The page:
September 25, 2023
One of Thirty-Six (Rosh Hashanah Day 2 5784)
One of Thirty-Six
Rabbi Lisa Rubin, Rosh HaShanah Community Service 5784
A couple in our community recently suffered a tragic loss. Their first child was born prematurely and only survived for two days. It goes without saying that the aftermath of losing a baby is a profound and indescribable anguish. As I engaged with the funeral home very late that night, they explained what would normally happen: the baby’s body would go to the hospital morgue and then be transported in the morning.
The idea of this precious newborn in a morgue felt unsettling and grim. The family was distraught over this protocol, and I wasn’t comfortable with it, either.
And then an extraordinary gesture was made. The funeral home employee said that after her shift, close to midnight, she would go to the hospital herself to pick up the baby and bring it to the funeral home. There, adherence to Jewish custom could prevail: a shomer -- a watcher -- could sit with the child, with tenderness and protection, until burial. I found it incredible that a stranger would extend such an offer—an act of kindness that felt nearly messianic. It was a balm of humanity, a healing touch to tend to a gaping wound. I accepted her generosity on behalf of the family, and was deeply moved by her compassion.
Within Judaism there exists a captivating myth to describe a person who would perform such a selfless act. According to this legend, there are thirty-six righteous individuals living at any given time, whose merit sustains the world’s existence. These thirty-six people exemplify kindness, selflessness, and humility. Without them, the tradition says, the world would be susceptible to destruction by God because of the wickedness of humankind. These honorable people are known as Lamed Vavniks, derived from the number thirty-six in Hebrew. Double Chai.
The identities of Lamed Vavniks are not known as they walk among us, so they are called the “Hidden Righteous.” Their deeds often go unrecognized. They themselves may not even know of their role! Their humility prevents them from seeing the deep impact of their virtuous behavior.
Even more intriguing is the myth’s notion that the count of thirty-six is not fixed. Individuals can come in and out of this role. Someone can be righteous for their whole life or for five minutes. The underlying concept is that at any given time, thirty-six people need to be acting virtuously to justify the purpose of civilization in the eyes of the divine. Without them, the world would meet its demise.
The idea that God would destroy the world for its wickedness is established early in the Bible. We see it in the generation of Noah: God floods the Earth because humankind has reached an impossible level of depravity. And the narrative repeats itself in the story of Sodom and Gomorrah. This time, Abraham, concerned for the fate of the virtuous people living there, begins to negotiate with God. If there are 50 good people, will God save the cities? Yes. What about 40? Yes. Abraham gets God down to ten. Ten worthy individuals is all it would take. They are not found, of course, but the principle has been established. A crucial point is made: for the sake of a few, God might spare the many.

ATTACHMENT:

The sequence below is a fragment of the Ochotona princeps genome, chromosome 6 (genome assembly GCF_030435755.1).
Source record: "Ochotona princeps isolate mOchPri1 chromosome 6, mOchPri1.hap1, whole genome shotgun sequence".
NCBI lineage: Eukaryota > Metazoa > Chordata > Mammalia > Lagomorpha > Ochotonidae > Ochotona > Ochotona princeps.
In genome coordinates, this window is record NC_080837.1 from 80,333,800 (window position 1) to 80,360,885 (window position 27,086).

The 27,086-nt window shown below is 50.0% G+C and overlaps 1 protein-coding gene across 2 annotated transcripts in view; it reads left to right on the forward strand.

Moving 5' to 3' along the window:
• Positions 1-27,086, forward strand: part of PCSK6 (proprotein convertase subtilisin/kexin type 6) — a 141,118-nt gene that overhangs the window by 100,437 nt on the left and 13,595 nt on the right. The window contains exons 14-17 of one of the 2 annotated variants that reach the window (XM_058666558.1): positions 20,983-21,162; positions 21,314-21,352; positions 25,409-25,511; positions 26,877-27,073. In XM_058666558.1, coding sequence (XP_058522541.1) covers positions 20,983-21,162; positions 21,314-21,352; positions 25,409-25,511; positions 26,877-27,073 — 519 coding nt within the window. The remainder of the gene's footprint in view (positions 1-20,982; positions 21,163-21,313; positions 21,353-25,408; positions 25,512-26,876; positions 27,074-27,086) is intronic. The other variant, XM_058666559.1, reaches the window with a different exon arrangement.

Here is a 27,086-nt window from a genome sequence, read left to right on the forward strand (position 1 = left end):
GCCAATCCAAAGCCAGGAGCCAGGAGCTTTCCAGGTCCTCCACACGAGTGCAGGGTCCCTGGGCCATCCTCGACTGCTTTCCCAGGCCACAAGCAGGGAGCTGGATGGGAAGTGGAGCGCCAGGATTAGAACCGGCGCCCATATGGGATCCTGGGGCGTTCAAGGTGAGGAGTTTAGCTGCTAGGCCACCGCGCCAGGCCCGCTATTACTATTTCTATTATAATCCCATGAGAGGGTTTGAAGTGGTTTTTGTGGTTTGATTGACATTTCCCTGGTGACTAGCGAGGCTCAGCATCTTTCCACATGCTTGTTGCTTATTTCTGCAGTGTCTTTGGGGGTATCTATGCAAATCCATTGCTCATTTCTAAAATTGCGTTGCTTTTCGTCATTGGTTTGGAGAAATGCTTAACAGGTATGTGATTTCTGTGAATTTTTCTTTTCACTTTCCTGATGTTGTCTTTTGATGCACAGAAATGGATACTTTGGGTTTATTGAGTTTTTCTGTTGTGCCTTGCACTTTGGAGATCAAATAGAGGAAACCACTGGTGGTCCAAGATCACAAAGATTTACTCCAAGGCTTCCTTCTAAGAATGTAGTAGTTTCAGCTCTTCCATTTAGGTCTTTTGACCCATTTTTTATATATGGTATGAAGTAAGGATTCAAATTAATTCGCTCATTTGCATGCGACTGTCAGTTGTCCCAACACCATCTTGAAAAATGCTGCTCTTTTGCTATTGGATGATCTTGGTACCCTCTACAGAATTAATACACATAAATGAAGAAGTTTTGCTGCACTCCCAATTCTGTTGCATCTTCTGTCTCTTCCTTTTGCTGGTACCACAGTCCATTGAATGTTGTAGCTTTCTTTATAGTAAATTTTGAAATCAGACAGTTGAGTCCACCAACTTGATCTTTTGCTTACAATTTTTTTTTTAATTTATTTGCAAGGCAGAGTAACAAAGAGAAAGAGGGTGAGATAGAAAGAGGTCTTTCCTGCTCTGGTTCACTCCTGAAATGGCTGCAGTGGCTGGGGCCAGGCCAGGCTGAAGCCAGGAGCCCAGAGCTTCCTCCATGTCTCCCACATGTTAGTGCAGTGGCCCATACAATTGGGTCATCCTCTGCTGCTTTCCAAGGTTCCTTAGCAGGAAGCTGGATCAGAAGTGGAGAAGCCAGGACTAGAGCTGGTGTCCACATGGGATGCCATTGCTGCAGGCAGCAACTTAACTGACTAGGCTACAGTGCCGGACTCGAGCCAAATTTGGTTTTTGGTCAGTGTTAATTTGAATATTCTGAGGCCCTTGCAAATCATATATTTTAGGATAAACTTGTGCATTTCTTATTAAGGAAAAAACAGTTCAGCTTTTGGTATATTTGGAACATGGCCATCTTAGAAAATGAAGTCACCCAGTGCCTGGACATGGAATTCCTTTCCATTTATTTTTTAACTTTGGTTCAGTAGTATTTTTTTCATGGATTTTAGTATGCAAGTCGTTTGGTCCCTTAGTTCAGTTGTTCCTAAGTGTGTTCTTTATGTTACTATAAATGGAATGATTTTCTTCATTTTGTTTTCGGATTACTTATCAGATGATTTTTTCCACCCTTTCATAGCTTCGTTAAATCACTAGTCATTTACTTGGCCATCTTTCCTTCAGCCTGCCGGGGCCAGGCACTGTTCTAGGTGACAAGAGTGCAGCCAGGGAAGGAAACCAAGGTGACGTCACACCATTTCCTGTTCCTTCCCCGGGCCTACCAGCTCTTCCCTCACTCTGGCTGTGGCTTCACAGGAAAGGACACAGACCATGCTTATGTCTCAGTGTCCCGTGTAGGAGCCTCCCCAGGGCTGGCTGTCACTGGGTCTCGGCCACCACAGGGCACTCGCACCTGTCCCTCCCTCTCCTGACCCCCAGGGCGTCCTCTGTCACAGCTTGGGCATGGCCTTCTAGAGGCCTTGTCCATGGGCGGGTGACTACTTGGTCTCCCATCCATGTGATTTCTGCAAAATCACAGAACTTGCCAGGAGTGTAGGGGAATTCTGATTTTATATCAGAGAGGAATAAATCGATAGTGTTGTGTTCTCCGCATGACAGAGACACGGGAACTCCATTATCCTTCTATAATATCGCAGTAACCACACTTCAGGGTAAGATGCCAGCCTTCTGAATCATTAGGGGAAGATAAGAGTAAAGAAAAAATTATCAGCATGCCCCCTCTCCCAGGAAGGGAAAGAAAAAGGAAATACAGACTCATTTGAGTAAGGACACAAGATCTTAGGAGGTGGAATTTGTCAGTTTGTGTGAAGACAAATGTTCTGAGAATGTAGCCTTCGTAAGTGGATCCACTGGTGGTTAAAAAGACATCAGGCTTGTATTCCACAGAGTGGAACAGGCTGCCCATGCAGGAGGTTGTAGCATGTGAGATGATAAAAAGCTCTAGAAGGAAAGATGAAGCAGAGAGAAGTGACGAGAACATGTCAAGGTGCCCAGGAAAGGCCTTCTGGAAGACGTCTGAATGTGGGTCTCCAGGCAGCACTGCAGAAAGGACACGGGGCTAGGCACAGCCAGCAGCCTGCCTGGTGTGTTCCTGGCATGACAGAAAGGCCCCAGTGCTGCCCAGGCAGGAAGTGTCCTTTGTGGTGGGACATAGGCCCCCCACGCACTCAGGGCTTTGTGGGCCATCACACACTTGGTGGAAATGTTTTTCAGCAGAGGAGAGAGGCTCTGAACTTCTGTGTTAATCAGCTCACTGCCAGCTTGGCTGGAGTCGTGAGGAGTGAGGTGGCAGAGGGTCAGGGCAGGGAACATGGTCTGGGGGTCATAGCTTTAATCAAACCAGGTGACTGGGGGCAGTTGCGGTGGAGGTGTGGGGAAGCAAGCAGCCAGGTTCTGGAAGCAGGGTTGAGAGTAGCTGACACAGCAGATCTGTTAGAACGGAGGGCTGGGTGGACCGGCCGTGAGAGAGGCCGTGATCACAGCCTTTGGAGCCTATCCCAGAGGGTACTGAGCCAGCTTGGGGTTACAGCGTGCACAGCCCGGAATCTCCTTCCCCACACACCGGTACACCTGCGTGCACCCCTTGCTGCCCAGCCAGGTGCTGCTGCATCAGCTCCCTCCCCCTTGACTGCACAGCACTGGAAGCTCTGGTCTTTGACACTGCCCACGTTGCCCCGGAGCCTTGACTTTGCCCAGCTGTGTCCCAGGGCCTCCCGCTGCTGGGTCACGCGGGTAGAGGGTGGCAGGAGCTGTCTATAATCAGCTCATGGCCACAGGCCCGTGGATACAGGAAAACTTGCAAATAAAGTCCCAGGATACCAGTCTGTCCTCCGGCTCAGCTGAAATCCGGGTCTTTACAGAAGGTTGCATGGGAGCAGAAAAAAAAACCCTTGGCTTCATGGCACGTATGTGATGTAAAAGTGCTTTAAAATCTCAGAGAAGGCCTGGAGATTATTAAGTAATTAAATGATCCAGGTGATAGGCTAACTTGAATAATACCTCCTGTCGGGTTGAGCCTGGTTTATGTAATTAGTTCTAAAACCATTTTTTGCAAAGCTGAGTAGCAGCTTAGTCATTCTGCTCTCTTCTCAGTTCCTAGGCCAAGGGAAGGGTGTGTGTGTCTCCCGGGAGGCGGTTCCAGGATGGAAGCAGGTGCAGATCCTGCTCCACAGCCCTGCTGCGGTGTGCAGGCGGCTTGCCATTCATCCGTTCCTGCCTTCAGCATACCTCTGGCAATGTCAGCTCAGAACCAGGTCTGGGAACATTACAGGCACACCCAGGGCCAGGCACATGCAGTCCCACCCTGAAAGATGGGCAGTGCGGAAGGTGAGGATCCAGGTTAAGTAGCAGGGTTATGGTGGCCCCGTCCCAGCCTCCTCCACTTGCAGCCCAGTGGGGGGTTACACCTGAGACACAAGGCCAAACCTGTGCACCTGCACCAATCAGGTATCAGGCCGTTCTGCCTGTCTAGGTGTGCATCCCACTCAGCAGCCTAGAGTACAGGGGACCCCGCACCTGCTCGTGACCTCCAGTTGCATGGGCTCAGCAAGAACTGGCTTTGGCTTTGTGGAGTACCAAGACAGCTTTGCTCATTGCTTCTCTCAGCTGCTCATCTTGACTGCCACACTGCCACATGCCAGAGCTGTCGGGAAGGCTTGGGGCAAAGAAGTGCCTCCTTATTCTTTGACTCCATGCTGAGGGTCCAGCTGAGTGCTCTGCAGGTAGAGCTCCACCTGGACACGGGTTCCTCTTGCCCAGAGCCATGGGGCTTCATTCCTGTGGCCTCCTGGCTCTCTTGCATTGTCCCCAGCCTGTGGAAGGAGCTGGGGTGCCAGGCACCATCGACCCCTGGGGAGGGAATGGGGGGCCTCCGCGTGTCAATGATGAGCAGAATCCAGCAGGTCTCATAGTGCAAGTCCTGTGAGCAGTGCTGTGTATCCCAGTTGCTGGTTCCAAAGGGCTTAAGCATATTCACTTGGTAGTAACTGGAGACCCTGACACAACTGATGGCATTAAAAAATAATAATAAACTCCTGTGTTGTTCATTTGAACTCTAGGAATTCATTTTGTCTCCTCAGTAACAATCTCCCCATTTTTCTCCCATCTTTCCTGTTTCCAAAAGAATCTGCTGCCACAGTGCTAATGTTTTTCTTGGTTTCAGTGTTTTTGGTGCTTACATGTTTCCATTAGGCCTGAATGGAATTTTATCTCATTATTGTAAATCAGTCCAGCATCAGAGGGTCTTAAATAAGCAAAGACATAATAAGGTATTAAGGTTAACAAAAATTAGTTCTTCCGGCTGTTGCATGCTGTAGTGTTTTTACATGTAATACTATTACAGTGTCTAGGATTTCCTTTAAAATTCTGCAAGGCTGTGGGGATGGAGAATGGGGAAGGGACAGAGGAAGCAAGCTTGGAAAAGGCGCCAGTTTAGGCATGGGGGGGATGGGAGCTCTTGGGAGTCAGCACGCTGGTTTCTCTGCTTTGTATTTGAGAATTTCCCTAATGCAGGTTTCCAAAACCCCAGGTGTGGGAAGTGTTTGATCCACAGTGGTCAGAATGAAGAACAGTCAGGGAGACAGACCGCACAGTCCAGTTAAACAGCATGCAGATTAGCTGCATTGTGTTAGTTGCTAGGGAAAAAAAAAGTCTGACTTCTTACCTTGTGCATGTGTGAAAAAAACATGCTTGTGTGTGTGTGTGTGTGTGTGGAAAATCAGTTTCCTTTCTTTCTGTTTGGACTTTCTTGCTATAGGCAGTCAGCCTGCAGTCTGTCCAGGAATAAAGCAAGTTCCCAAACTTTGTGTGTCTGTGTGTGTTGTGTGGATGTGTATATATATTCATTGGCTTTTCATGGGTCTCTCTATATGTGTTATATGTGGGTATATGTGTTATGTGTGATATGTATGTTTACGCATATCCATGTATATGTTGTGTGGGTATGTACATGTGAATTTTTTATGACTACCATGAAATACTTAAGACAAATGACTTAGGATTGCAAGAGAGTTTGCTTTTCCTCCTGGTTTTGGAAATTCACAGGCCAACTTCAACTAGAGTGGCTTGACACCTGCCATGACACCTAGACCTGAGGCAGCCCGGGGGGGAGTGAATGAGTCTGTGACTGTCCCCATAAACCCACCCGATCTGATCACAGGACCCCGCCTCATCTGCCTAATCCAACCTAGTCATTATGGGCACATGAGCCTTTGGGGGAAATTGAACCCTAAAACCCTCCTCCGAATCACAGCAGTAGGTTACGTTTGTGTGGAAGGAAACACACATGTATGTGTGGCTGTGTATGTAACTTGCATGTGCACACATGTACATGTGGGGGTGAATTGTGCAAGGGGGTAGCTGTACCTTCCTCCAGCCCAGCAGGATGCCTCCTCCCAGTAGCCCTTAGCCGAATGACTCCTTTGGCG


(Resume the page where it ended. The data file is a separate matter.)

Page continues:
The hope embedded in this legend is captivating: any one of us could be a Lamed Vavnik, or encounter one. It teaches how intrinsically necessary we all are. We each play a role in the ongoing creation and improvement of the world. Every act can be meaningful. It validates a Talmudic teaching:
“Treat no one lightly and think nothing is useless, for everyone has one’s moment and everything has its place.”
These ideas resonate in our current climate. The past year has left many feeling disheartened. A sense of unease pervades. Beyond the persistent issues like polarizing politics, conflicts abroad, anti-Semitism, and environmental crises, a new level of discord is the norm. Acts of kindness and selflessness appear increasingly spare. Mean-spiritedness and intolerance have left a significant portion of our country feeling calloused and alienated.
Every generation has their zeitgest issue. Is ours that people cannot interact without animosity? That we have a true disdain for each other? Are we divided into hostile factions that will never reconcile? David Brooks skillfully captures in his recent piece for The Atlantic that “the words that define our age reek of menace: conspiracy, polarization, mass shootings, trauma, safe spaces.” Brooks argues that America has lost its moral compass. We simply don’t know, he says, how to treat each other with compassion or consideration any more.
Brooks asks how our nation will find its ethical footing again; how we can help people restrain their selfishness. He writes, “How do we keep our evolutionarily conferred egotism under control?” He asks how to teach basic social and ethical skills: “How do you welcome a neighbor into your community? How do you disagree with someone constructively?” Finally, he asks how to guide people toward purpose and ideals in life: What moral institutions are teaching us to serve the poor, protect the nation, love our neighbor?
Judaism has been wrestling with, and answering, these questions for millennia. We may not have a panacea, but we do have a blueprint. Jewish tradition and sources are filled with ethical principles. Some are very well known: honor your parents. Don’t steal. Don’t put a stumbling block before the blind. Others are less well known: Don’t hold a worker’s wages until morning. Rest your animals, too, on Shabbat. A handful of laws proscribing decency may not attract attention. But when we amass hundreds of such dictates requiring consideration for our fellow human beings (and animals!), we paint a picture of a morally focused people. Judaism stands as an ancient and ongoing beacon of virtue, which has developed the most extensive system of legislated good acts in human history! God doesn’t demand moral excellence without providing a roadmap to achieve it.